Day 6: Durango, Colorado
One of the highlights of a visit to historic Durango, CO, is the Durango & Silverton Narrow Gauge Railroad. Built in 1881 to haul silver and gold ore out of the San Juan Mountains, it is estimated that over $300 million in precious metals was transported over the route. Today, the ore is gone and the mines gone bust, but there is still plenty of loose change to be found in the pockets of tourists, and a few hundred thousand passengers ride the old rails each year.
Happily, the elegant old downtown hotel we unwittingly chose last night—the General Palmer—was built and operated by the same magnate who owned the original rail line, and is located not 100 paces from the D&SNGRR depot. Beside the platform, the old steam locomotive puffs and hisses, blowing smoke, and we board the restored passenger coaches to take our seats.
Now called the D&SNGRR, the railroad continues to provide year-round service operating a historical train with rolling stock indigenous to the line. The coal-fired and steam-operated locomotives are 1923-25 vintage and are maintained in original condition.
With a couple blasts of the whistle and a jerk of the couplers, the train pulls out of the station promptly at 8:15am and we make our way out of Durango. The rails soon converge with the Animas River and we begin to follow it northward toward Silverton. Sometimes skirting its banks, or crossing it on bridges high and low, or winding our way along narrow canyon ledges far above the roaring water, the Animas will be our near-constant companion for the 45-mile, 2800-foot ascent to the old silver mining town.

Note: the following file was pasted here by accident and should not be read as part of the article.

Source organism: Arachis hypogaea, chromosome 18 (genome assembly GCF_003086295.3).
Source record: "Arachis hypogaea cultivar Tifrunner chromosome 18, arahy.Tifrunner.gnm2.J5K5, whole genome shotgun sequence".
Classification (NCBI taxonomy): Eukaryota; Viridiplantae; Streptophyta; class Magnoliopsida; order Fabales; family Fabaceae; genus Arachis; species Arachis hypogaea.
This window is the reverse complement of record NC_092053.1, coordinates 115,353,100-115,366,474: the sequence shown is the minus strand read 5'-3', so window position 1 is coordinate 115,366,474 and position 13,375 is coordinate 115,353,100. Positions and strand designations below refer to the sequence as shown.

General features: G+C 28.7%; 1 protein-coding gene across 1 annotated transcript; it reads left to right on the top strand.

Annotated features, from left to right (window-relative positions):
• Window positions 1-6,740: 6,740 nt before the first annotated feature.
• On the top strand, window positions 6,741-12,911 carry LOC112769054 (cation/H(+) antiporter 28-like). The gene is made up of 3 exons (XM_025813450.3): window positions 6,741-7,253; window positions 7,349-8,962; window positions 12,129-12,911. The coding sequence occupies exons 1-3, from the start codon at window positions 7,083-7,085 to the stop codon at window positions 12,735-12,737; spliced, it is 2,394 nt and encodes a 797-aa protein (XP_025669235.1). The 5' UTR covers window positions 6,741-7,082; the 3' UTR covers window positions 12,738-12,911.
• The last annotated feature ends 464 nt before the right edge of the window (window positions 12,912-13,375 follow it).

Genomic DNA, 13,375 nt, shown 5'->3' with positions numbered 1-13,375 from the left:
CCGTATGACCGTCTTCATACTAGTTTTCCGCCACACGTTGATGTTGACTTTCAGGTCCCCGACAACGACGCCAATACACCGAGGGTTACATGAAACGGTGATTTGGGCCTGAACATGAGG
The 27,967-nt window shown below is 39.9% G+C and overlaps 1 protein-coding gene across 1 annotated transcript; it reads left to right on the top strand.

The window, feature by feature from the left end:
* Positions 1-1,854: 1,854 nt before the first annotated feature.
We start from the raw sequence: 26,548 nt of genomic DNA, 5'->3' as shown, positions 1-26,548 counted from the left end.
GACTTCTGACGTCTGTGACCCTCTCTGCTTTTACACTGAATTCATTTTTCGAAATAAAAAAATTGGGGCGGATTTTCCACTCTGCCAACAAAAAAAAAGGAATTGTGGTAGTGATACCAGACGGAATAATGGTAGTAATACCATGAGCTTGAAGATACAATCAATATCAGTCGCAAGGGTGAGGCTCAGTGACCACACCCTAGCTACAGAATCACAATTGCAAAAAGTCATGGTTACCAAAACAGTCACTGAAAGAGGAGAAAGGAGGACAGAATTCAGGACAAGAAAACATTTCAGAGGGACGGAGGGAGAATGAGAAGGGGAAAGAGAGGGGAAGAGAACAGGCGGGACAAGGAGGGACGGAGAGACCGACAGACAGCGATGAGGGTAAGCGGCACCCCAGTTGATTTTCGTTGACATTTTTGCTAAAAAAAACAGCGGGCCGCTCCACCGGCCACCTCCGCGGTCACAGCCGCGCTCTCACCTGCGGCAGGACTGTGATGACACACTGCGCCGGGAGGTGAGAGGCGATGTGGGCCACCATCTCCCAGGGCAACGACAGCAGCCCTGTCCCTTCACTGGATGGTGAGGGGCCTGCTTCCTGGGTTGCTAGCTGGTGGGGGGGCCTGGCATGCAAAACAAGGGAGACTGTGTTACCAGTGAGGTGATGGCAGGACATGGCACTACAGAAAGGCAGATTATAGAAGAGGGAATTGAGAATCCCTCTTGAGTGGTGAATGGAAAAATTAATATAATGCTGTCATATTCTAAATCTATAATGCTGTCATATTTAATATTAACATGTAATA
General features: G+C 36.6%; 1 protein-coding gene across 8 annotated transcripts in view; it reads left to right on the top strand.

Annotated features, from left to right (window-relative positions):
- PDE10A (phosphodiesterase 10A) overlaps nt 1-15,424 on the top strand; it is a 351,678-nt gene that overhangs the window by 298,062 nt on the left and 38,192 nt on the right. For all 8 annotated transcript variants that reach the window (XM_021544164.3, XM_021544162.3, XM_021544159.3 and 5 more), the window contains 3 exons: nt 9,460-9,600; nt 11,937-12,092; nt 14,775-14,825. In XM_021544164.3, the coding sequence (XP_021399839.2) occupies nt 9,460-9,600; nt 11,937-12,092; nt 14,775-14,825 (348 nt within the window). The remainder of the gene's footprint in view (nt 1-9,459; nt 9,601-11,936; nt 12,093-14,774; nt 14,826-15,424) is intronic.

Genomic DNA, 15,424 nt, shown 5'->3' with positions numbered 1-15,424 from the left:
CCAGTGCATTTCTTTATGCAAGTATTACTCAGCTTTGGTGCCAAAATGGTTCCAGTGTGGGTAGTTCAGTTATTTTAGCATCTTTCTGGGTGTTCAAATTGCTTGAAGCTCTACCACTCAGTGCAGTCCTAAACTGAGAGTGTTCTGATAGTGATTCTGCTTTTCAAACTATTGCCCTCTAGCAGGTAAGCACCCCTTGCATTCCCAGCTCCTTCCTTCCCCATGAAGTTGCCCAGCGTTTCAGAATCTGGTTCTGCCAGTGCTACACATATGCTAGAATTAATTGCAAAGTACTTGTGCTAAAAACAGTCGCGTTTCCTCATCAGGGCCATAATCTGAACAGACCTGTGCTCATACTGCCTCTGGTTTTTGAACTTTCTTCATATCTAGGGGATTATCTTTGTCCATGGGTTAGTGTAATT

We make several stops along the way; some to pickup passengers at tiny stations in the forest, some to take on water from large tanks, some for no apparent reason whatsoever. After the third unexplained stop somewhere in the middle of the woods, the conductor comes through our car to apologize; the locomotive is having a bit of trouble today and must pause periodically to build up a head of steam for the next climb. I think of the sweaty locomotive fireman who must hand-shovel nearly six tons of coal into the firebox, to boil almost 10,000 gallons of water for the round trip.
After a few more such stops we finally arrive in the historic town of Silverton, CO, nestled in a green and rocky mountain valley, and we quickly disembark for lunch. After cheeseburgers in a local diner, Lorie heads off for shopping in the restored downtown district while I seek out the original and unvarnished fringes of this rough former frontier town.
Returning to Durango in late afternoon, we do a bit of shopping in the historic downtown district, enjoy perhaps the best Mexican dinner ever at Francisco’s Restaurante Y Cantina on Main Ave., then retire to our room at the General Palmer.